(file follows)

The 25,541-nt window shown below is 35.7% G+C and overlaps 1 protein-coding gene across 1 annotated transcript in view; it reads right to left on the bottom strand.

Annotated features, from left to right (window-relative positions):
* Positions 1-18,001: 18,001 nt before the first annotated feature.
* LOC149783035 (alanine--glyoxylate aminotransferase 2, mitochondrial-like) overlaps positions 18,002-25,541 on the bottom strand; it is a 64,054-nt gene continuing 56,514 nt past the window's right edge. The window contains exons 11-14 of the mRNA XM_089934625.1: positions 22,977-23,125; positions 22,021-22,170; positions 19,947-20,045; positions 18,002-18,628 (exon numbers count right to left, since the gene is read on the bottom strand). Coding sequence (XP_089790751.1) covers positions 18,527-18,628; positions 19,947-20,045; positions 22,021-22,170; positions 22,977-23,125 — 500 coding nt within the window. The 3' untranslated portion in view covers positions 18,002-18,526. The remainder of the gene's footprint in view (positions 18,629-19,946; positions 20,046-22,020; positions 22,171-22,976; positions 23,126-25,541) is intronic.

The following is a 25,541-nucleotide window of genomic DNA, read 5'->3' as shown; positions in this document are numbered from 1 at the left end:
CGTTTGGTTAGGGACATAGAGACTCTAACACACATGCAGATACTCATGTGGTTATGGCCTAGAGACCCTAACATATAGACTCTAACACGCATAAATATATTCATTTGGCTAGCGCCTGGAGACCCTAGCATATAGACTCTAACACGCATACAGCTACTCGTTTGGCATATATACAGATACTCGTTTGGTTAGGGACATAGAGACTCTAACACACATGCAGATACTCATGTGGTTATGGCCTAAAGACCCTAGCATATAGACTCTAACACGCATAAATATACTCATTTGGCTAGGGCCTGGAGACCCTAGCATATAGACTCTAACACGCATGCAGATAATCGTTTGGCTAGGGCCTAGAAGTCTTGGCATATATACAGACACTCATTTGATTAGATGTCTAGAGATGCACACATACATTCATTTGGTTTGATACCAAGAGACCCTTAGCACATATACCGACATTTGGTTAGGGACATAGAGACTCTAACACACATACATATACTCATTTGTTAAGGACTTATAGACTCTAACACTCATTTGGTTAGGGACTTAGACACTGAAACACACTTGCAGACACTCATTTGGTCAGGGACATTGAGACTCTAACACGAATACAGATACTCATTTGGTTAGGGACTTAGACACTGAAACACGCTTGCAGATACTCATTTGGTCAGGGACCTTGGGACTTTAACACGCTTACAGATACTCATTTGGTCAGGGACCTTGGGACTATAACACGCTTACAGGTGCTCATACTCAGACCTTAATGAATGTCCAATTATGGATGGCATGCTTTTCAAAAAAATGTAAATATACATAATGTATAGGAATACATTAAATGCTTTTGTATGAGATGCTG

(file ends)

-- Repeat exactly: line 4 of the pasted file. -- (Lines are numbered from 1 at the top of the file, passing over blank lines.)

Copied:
* LOC149783035 (alanine--glyoxylate aminotransferase 2, mitochondrial-like) overlaps positions 18,002-25,541 on the bottom strand; it is a 64,054-nt gene continuing 56,514 nt past the window's right edge. The window contains exons 11-14 of the mRNA XM_089934625.1: positions 22,977-23,125; positions 22,021-22,170; positions 19,947-20,045; positions 18,002-18,628 (exon numbers count right to left, since the gene is read on the bottom strand). Coding sequence (XP_089790751.1) covers positions 18,527-18,628; positions 19,947-20,045; positions 22,021-22,170; positions 22,977-23,125 — 500 coding nt within the window. The 3' untranslated portion in view covers positions 18,002-18,526. The remainder of the gene's footprint in view (positions 18,629-19,946; positions 20,046-22,020; positions 22,171-22,976; positions 23,126-25,541) is intronic.